This argument, common among white evangelicals, is profoundly individualistic. By focusing entirely on individual rights it ignores questions about societal well-being. Even if one does have the right to defend the innocent or protect oneself—a point that not all Christians would agree on—one might well ask whether a society would be better off (and whether more lives would be saved) if the right to defend the innocent using deadly force were restricted to particular people with the training and legal accountability to do so (such as designated law enforcement officers), or whether a private citizen’s means of self-defense should be limited in any way. For instance, even a self-defense advocate might ponder whether it might be helpful to ban AR-15s, which can easily be modified to fire up to 400 rounds per minute using technology that is still legal in the United States.
But these questions are irrelevant to someone who thinks only in terms of individual rights. As Thune declared, his debating opponent would have to show that a Christian does not have the right to self-defense or the responsibility to defend others in order to win the argument on gun control. If the Bible gives him those rights and responsibilities—and if the Constitution says that he has a right to “bear arms”—no one should take away his gun. As gun rights advocates regularly insist, taking away the right to bear arms will not stop the “bad guys” from acquiring guns illegally but it will keep the “good guys” from defending themselves and others. The evidence on homicide and suicide reduction in Australia suggests this argument is specious, but it is widely believed nevertheless.
This individualistic approach also informs conservative white evangelicals’ approach to abortion, which focuses almost entirely on abortion restrictions rather than saving unborn lives through Medicaid expansions or societal investment in protecting prenatal health. Just as gun ownership is intrinsically right and should be legally protected, so abortion is intrinsically wrong and should be banned, many conservative white evangelicals believe. Social analyses of the long-term effects of abortion laws are irrelevant. So are discussions of Medicaid expansion, because the purpose of law is to punish individual evil and protect individual rights (such as the right to life or the right to bear arms), not produce human flourishing through expanded health care and social services. Questions about what policies will most effectively reduce the abortion rate take second place to questions about how to align the law with a moral standard.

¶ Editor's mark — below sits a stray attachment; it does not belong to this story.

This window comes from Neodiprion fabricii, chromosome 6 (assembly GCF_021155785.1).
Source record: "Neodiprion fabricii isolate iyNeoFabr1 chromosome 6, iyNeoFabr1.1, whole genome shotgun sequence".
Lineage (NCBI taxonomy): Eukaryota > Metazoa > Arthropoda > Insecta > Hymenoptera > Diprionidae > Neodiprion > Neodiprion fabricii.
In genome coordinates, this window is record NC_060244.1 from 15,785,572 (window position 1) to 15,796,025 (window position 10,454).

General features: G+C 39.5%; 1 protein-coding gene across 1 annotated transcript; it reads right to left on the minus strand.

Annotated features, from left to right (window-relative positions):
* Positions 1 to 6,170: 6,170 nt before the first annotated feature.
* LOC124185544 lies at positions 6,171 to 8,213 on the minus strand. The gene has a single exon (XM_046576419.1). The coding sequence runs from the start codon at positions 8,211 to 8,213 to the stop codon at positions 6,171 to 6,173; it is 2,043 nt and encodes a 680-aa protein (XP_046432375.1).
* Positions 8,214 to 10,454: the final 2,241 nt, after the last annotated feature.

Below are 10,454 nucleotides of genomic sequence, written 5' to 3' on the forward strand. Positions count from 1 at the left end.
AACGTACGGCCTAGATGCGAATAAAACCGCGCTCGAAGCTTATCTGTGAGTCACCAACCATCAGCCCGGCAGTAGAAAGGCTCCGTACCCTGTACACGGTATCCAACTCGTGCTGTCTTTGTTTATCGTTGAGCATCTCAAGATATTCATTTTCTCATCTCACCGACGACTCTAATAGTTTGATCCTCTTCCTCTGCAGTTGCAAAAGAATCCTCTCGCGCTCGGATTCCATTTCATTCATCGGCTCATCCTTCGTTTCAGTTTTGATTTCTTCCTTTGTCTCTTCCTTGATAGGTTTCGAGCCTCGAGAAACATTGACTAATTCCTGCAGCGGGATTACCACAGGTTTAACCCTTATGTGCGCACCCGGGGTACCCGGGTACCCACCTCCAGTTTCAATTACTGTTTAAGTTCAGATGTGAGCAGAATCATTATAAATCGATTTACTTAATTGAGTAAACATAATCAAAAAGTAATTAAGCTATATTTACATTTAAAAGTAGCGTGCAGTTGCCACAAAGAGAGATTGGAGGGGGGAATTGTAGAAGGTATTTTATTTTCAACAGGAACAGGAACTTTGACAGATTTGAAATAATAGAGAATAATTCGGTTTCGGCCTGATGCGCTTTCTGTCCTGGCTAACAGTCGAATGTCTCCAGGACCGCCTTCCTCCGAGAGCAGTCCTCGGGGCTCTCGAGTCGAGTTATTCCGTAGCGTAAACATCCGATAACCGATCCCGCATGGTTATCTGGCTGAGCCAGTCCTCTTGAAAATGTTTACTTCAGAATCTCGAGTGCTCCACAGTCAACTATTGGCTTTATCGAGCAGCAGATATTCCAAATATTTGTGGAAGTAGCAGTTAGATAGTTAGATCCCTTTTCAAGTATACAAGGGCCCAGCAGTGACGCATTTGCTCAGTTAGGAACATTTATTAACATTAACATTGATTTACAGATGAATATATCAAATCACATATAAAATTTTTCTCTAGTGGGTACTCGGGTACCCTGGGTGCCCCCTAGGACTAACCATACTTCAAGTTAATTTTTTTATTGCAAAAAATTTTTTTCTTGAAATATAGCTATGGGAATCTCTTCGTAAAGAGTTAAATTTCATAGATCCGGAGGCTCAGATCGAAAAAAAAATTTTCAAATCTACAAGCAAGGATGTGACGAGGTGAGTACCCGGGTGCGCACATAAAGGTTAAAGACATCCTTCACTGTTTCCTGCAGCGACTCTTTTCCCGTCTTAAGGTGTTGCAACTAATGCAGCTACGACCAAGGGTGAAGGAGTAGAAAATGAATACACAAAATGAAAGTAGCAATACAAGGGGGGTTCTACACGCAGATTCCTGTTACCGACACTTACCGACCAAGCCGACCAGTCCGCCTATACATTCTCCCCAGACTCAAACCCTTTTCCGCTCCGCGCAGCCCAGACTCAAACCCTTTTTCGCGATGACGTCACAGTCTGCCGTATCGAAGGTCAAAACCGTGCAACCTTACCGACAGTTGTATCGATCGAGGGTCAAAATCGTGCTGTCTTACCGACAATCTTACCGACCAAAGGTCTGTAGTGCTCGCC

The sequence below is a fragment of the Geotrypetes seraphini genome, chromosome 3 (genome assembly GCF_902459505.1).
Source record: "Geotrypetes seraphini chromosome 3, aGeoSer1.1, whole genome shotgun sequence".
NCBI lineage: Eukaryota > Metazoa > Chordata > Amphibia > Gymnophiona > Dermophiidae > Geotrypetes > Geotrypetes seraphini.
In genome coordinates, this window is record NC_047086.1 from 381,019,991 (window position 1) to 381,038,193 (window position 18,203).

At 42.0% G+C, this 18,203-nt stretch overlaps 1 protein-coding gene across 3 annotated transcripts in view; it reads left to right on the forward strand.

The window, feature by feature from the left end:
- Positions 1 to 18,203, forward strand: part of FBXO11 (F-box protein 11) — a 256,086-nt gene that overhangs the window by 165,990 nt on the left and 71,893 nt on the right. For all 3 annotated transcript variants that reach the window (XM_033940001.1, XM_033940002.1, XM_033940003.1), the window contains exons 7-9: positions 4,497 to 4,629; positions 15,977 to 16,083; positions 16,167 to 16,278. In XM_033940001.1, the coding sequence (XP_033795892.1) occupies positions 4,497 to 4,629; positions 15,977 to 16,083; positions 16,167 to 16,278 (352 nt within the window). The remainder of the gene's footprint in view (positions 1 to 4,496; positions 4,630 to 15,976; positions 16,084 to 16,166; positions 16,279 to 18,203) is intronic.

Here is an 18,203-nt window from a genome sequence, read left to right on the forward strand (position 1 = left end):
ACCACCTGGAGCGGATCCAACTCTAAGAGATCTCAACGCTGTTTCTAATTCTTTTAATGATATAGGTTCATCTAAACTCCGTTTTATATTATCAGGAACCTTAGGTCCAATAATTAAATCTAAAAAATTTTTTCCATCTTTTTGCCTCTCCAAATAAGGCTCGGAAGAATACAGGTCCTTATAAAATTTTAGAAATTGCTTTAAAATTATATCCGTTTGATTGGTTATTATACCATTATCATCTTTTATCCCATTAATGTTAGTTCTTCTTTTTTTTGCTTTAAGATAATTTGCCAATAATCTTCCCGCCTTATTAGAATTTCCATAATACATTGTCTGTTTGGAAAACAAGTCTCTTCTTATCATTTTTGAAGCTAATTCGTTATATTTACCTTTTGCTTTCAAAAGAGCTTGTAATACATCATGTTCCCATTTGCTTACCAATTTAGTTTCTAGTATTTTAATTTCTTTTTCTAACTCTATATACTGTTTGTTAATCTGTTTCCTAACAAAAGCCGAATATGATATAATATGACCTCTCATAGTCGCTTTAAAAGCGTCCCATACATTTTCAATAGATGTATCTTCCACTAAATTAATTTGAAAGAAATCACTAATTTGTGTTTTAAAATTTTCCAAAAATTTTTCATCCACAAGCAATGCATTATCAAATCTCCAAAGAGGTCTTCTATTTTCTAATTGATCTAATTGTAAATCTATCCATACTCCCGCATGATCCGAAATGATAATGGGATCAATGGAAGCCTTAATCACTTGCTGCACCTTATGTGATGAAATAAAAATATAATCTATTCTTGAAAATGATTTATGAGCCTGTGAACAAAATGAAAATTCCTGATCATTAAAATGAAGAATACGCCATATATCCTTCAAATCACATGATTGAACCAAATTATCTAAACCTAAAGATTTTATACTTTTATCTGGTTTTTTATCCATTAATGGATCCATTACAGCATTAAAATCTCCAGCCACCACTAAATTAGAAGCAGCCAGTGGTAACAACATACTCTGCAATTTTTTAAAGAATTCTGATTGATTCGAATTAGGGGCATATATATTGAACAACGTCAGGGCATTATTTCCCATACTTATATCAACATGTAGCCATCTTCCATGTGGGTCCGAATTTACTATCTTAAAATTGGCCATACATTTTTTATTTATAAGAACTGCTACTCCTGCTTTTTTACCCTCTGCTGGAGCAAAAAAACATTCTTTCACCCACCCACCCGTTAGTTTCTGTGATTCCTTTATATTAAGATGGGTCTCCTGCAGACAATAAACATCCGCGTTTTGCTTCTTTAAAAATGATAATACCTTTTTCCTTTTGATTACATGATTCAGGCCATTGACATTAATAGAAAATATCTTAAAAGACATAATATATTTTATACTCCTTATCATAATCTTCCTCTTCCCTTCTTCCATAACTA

This is very different from the more comprehensive, socially oriented approach many pro-life progressive evangelicals and Catholics have taken on both abortion and guns. For these Christians, “pro-life” means promoting policies that will save the largest number of human lives and protect human dignity. But for many conservative white evangelicals, “pro-life” merely means criminalizing murder (including abortion) while giving individual citizens the right to enforce this standard, whether by packing a firearm to use against an aggressor or bringing a lawsuit against an abortion provider.
This individualistic pro-gun rights stance doesn’t have to be the evangelical approach, of course. Indeed, the fact that once one moves beyond the white rural South and parts of the West and Midwest support for an individualistic approach to gun rights rapidly drops off suggests that the way Thune interprets both the Bible and the Constitution reflects regional influences as much as theological ones. But nevertheless, the individualistic approach to guns, and rights in general, is so deeply rooted that it’s likely once again to prevent any meaningful conversations about gun control among conservative white evangelicals. It may take more than a national tragedy to change conservative white evangelical thinking about gun rights. It may require a paradigm shift.
Daniel K. Williams is a professor of history at the University of West Georgia and the author of several books on religion and American politics, including God’s Own Party: The Making of the Christian Right and The Politics of the Cross: A Christian Alternative to Partisanship. He is a Contributing Editor at Current.